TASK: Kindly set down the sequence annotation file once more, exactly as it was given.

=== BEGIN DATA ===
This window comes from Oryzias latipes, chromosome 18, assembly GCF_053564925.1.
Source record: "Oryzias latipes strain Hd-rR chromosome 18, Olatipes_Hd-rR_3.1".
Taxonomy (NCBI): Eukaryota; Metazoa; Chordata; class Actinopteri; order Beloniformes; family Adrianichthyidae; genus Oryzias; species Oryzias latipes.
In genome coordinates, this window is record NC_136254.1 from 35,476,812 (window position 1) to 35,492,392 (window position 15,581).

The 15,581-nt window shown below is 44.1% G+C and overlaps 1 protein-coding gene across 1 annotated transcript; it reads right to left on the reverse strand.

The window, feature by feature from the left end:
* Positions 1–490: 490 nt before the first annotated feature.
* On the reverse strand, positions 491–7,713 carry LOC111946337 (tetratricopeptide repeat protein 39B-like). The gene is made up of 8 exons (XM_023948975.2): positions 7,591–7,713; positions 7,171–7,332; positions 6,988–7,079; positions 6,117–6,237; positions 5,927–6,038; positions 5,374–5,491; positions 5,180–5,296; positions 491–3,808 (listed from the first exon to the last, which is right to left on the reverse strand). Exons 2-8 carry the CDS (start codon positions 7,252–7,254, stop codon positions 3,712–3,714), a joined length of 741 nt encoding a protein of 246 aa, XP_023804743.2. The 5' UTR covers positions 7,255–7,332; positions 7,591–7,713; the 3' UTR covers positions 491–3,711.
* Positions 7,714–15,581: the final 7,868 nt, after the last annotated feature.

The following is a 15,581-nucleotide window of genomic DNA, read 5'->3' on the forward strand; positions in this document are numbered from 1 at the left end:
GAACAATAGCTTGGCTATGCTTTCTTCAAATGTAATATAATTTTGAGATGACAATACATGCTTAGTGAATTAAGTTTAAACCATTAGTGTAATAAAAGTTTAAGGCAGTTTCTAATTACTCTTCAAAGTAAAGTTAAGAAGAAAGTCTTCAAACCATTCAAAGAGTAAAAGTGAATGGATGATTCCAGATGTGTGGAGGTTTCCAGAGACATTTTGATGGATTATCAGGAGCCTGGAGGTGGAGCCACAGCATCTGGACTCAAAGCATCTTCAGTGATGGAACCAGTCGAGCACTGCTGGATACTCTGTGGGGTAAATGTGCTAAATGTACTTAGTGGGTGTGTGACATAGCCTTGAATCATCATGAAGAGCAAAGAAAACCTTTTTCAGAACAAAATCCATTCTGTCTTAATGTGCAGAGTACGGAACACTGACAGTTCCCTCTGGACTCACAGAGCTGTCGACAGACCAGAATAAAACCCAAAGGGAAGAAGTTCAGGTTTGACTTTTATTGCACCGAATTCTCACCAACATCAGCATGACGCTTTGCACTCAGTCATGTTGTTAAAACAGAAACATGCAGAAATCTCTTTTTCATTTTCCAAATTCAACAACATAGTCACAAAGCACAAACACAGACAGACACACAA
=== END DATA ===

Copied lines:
This window comes from Oryzias latipes, chromosome 18, assembly GCF_053564925.1.
Source record: "Oryzias latipes strain Hd-rR chromosome 18, Olatipes_Hd-rR_3.1".
Taxonomy (NCBI): Eukaryota; Metazoa; Chordata; class Actinopteri; order Beloniformes; family Adrianichthyidae; genus Oryzias; species Oryzias latipes.
In genome coordinates, this window is record NC_136254.1 from 35,476,812 (window position 1) to 35,492,392 (window position 15,581).

The 15,581-nt window shown below is 44.1% G+C and overlaps 1 protein-coding gene across 1 annotated transcript; it reads right to left on the reverse strand.

The window, feature by feature from the left end:
* Positions 1–490: 490 nt before the first annotated feature.
* On the reverse strand, positions 491–7,713 carry LOC111946337 (tetratricopeptide repeat protein 39B-like). The gene is made up of 8 exons (XM_023948975.2): positions 7,591–7,713; positions 7,171–7,332; positions 6,988–7,079; positions 6,117–6,237; positions 5,927–6,038; positions 5,374–5,491; positions 5,180–5,296; positions 491–3,808 (listed from the first exon to the last, which is right to left on the reverse strand). Exons 2-8 carry the CDS (start codon positions 7,252–7,254, stop codon positions 3,712–3,714), a joined length of 741 nt encoding a protein of 246 aa, XP_023804743.2. The 5' UTR covers positions 7,255–7,332; positions 7,591–7,713; the 3' UTR covers positions 491–3,711.
* Positions 7,714–15,581: the final 7,868 nt, after the last annotated feature.

The following is a 15,581-nucleotide window of genomic DNA, read 5'->3' on the forward strand; positions in this document are numbered from 1 at the left end:
GAACAATAGCTTGGCTATGCTTTCTTCAAATGTAATATAATTTTGAGATGACAATACATGCTTAGTGAATTAAGTTTAAACCATTAGTGTAATAAAAGTTTAAGGCAGTTTCTAATTACTCTTCAAAGTAAAGTTAAGAAGAAAGTCTTCAAACCATTCAAAGAGTAAAAGTGAATGGATGATTCCAGATGTGTGGAGGTTTCCAGAGACATTTTGATGGATTATCAGGAGCCTGGAGGTGGAGCCACAGCATCTGGACTCAAAGCATCTTCAGTGATGGAACCAGTCGAGCACTGCTGGATACTCTGTGGGGTAAATGTGCTAAATGTACTTAGTGGGTGTGTGACATAGCCTTGAATCATCATGAAGAGCAAAGAAAACCTTTTTCAGAACAAAATCCATTCTGTCTTAATGTGCAGAGTACGGAACACTGACAGTTCCCTCTGGACTCACAGAGCTGTCGACAGACCAGAATAAAACCCAAAGGGAAGAAGTTCAGGTTTGACTTTTATTGCACCGAATTCTCACCAACATCAGCATGACGCTTTGCACTCAGTCATGTTGTTAAAACAGAAACATGCAGAAATCTCTTTTTCATTTTCCAAATTCAACAACATAGTCACAAAGCACAAACACAGACAGACACACAA